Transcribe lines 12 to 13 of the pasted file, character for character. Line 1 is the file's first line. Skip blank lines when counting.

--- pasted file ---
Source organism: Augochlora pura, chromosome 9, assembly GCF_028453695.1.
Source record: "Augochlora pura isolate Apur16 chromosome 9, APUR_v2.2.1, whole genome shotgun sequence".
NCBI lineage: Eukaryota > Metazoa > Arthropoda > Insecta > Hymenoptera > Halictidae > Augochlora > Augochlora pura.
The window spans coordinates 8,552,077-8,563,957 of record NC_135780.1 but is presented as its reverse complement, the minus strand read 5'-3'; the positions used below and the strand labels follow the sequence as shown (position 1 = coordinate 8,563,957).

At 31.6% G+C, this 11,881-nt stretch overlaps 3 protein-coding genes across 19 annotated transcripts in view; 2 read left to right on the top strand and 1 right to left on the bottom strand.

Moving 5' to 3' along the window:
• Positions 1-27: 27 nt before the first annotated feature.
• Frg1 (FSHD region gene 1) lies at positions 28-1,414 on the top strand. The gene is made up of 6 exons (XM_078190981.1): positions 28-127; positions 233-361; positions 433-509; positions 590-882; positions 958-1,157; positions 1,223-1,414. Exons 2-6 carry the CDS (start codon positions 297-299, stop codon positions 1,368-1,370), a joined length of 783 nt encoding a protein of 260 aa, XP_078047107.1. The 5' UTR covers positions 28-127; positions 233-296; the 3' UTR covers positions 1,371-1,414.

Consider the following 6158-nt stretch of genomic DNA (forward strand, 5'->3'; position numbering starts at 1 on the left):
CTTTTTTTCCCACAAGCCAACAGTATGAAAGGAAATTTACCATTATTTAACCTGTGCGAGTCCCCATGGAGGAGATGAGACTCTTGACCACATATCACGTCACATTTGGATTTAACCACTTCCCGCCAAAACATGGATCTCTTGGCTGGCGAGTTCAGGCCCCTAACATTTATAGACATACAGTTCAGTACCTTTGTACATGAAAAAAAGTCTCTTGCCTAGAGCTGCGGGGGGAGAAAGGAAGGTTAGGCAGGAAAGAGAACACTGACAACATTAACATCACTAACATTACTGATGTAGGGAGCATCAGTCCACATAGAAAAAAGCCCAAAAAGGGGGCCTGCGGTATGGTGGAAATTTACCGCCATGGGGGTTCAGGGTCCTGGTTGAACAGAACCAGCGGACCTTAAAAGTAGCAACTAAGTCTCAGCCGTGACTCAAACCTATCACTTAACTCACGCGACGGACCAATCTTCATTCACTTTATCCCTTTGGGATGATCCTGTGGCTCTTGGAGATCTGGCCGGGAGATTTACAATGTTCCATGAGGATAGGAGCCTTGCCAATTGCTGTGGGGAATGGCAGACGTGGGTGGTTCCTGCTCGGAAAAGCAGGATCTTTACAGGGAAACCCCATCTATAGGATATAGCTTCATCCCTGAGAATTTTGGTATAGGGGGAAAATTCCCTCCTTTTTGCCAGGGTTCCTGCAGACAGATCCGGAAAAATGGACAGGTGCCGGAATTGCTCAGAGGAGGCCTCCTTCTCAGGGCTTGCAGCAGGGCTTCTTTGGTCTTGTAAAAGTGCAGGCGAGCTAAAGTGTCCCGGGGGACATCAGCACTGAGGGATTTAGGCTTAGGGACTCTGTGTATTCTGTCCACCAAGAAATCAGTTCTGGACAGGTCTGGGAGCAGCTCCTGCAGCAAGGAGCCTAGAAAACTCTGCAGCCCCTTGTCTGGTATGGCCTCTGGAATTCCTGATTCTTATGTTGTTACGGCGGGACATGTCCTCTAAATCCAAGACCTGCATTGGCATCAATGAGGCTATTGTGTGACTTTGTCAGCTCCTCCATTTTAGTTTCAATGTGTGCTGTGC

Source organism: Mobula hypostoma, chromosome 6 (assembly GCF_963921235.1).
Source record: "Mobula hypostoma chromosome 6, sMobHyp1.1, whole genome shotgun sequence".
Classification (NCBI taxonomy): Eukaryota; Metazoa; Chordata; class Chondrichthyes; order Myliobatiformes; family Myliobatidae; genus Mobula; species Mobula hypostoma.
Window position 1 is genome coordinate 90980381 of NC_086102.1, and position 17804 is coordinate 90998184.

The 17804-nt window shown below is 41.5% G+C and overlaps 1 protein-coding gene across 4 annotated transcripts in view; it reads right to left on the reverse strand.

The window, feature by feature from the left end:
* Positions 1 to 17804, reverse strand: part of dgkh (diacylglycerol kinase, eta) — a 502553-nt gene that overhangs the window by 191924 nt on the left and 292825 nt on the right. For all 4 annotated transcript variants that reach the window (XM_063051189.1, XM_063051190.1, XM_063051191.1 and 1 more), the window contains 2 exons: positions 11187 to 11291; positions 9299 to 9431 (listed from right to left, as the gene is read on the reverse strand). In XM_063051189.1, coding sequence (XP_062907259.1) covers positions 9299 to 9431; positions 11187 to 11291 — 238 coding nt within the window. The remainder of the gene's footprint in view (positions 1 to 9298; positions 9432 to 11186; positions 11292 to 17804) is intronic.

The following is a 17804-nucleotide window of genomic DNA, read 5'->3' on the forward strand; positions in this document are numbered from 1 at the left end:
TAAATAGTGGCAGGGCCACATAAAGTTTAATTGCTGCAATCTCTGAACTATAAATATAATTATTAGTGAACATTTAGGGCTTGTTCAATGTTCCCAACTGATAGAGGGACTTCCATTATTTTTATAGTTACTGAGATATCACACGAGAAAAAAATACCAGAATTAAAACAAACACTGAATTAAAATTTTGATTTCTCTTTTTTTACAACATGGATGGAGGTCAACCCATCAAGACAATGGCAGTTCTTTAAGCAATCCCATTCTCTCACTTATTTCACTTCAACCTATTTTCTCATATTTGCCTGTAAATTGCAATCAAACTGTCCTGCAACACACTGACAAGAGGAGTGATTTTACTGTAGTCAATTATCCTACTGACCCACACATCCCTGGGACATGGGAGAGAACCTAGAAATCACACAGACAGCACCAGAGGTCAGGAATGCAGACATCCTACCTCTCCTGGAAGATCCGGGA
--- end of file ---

Source record: "Mobula hypostoma chromosome 6, sMobHyp1.1, whole genome shotgun sequence".
Classification (NCBI taxonomy): Eukaryota; Metazoa; Chordata; class Chondrichthyes; order Myliobatiformes; family Myliobatidae; genus Mobula; species Mobula hypostoma.